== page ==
As such, she lived on medicine. She was at her happiest when she had her store of Panadol and rheumatism pills. Her other vice was buying numbers from the “kedai nombor empat ekor”. And like a true blue Cantonese, she enjoyed mahjong too. She would usually be more alert if she is sitting and watching a boisterous mahjong game.
As sickly as Grandma was, ironically it was Grandfather who passed away first. I will forever remember that time as it was during the finals of the 2002 World Cup. Not that I am a football fan. Sometimes things like that stick in one’s mind.
Grandfather, the hale and healthy one, the one who never had a single white hair on his head, even though he was in his 90s, just passed away suddenly without any sickness or long-suffering pain.
But it’s not easy to watch your loved one go before you do.
At that time, Grandma was quite composed when she pressed the button and stared unflinchingly as the coffin with her husband’s body disappeared into the cremator. Grandfather had firm instructions that he wanted to be cremated and his ashes strewn into the sea.
And this time, in similar fashion, Mom would press the button.
We saw the coffin moving into the inner hall, where two crematorium staff then loaded the entire coffin into the cremator which had its door open and ready. The cremator is a large furnace which burns the body to ashes. Grandma’s ashes would be collected a day later and strewn into the sea. Just like her husband’s.
It was very poignant – those few solemn moments when the cremator door shut and the sounds of the furnace being started were heard – that signalled the last time we would ever see Grandma again.
Mental note to self: Let us appreciate what we have right here, right now so that when we go (yes, we all go some day) we go with a peaceful heart and no regrets or fears. And of course, appreciate and treat well those around us so that we know we’ve been the best we could be, to them.

This One First…

I’m back! Thanks for everyone’s kind thoughts and comments when I was away for my Porpor’s funeral. I am so blessed to have friends online and offline!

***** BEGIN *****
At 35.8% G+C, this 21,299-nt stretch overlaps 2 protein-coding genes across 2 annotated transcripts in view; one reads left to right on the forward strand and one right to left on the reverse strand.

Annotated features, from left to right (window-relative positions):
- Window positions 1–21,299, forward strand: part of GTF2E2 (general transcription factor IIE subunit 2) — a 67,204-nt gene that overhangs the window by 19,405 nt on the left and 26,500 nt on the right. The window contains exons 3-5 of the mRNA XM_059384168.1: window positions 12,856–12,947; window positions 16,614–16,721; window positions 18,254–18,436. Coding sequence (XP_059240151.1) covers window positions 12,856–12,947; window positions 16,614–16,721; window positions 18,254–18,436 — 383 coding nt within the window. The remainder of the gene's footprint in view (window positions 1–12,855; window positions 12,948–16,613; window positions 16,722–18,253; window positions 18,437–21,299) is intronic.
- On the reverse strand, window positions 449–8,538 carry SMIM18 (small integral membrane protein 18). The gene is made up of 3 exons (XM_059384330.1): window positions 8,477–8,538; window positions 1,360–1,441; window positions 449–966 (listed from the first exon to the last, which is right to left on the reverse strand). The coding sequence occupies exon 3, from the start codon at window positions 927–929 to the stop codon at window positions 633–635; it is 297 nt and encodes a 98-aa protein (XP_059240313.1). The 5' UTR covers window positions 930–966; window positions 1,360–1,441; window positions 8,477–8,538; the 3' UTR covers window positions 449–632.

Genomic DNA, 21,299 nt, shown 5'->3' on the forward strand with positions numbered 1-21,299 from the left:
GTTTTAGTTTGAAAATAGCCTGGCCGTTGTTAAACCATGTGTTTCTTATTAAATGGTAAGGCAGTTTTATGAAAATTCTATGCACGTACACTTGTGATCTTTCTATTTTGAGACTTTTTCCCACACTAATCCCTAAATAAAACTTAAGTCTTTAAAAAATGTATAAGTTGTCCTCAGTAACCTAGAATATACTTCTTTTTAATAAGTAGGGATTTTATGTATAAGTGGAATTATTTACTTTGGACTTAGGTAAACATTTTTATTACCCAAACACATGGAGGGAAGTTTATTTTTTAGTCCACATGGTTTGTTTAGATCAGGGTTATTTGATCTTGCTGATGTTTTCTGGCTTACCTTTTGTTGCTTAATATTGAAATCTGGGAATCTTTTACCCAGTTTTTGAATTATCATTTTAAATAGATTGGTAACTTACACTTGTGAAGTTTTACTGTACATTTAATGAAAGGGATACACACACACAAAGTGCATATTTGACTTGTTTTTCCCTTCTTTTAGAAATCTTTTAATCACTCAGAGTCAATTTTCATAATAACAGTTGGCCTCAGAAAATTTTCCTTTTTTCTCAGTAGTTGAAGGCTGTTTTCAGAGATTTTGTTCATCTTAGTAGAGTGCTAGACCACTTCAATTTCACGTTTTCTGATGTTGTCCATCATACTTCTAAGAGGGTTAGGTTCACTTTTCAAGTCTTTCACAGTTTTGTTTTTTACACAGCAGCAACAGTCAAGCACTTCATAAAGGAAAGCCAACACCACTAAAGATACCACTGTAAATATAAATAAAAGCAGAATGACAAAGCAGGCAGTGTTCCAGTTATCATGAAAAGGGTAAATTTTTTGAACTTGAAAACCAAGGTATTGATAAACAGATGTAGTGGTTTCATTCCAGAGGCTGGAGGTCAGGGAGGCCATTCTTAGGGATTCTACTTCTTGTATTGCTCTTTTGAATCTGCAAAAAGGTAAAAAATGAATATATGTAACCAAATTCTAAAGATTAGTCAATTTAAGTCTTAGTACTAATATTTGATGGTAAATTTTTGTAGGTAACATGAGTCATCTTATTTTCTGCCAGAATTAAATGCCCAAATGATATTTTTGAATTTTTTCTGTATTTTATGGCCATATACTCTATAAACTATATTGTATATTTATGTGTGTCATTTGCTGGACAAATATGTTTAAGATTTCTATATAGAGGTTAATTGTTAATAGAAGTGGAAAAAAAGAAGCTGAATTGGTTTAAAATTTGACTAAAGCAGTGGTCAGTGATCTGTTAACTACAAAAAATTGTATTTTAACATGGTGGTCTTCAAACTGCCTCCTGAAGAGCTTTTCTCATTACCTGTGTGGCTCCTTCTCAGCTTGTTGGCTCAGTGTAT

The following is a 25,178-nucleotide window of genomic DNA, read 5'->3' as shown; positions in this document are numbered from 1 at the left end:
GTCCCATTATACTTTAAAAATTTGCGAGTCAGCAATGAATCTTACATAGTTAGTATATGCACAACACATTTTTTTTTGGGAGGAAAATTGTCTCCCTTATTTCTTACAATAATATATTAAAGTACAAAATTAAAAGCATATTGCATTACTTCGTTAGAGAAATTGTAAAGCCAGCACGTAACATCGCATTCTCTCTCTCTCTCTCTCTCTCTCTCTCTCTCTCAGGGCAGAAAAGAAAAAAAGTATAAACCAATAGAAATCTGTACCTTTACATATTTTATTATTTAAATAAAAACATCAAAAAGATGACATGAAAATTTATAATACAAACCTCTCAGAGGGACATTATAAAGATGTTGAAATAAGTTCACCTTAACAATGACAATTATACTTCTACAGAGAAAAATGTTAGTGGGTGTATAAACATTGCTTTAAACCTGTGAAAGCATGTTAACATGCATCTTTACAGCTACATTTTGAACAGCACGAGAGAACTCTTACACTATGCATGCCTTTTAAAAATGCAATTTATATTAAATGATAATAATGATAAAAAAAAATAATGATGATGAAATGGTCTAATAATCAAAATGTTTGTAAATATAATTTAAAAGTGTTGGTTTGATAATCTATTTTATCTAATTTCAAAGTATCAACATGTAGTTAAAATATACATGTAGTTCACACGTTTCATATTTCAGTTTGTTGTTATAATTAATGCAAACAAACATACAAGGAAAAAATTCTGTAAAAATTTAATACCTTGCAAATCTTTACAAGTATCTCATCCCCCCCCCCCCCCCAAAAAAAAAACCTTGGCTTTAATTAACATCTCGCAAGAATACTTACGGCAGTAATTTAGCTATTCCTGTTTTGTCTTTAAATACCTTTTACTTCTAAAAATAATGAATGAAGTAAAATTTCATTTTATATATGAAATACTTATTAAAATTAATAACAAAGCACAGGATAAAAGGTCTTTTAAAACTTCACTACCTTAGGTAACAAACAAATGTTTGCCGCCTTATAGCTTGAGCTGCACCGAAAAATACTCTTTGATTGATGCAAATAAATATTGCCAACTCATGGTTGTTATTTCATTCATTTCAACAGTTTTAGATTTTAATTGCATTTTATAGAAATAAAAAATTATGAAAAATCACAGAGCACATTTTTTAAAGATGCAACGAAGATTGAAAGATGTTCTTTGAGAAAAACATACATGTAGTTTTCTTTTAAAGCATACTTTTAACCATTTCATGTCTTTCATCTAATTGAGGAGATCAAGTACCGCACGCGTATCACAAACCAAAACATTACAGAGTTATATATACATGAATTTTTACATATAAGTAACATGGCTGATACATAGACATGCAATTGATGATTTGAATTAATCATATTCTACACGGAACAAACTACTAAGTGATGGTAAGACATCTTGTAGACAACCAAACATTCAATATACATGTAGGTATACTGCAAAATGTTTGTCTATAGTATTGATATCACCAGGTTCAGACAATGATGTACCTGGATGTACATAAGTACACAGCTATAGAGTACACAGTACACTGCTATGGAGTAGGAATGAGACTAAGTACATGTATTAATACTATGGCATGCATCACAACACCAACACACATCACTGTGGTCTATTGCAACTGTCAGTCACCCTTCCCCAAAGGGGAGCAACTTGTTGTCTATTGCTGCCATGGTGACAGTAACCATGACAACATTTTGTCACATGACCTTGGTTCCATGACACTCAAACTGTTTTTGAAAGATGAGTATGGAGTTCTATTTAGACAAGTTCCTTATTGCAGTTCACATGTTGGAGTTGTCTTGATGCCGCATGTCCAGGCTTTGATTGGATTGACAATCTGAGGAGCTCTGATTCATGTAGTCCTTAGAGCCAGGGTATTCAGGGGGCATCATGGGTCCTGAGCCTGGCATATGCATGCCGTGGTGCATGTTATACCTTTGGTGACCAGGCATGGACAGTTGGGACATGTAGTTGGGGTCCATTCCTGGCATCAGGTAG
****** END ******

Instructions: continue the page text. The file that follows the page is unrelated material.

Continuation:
Anyway, I’ve much to do now that I am back. Lots of stories to tell, lots of photos too as I had come back from Langkawi (yes, again! It’s probably Langkawi My Second Home!) a day before I got news that my Porpor had passed away.
But this one first…
Remember the last time I wrote about Island Glades’ curry mee? (If you can’t remember, then backtrack and read this post.)Well, apparently, you guys were not satisfied that the blog post DID NOT come with photos. Or at least, clearer photos.
Well, I was at Auntie’s a couple of weeks back. I had a tremendously satisfying bowl of superlicious Penang curry mee and I brought along my camera. Yeah, yeah, I won’t be bad and use my mobile phone camera. It’s too blur to see the real thing.
So I brought along a real camera this time and we sort of took pictures of Auntie when she was preparing the curry mee. She was shy! We told her we were going to write about her and put it online. Hard to explain what a blog was!
And yes, for the first time ever in blogosphere, MayaKirana decides to reveal herself tucking into an unhealthy bowl of Penang curry mee.
And on a Sunday morning! With clothes which look like ‘kiam chye’ (by that I mean, my tatty t-shirt looks like something Margaret would turn up her snotty feline nose at!). But hey, this is who I am. On (ahem) regular workdays, I look better-lah!
And if you are ever around Island Glades on a sunny morning, go look for Auntie. Her house is easy to spot. You will see an umbrella open, as well as two Malaysian flags on her roof – one a Penang flag and the other, a Malaysia flag.

Shall Be Away

I just came home from Langkawi yesterday but I will be going away for two days. I just got news from my sister that my maternal grandmother had passed away this afternoon. She was 87.
I will be going home to Selangor tonight. Her funeral and cremation is tomorrow.
I am OK, no worries.
I am thankful that my Porpor had a long life. She lived with us for as long as I could remember.
She is at peace now and that’s all that matters.
Over and out.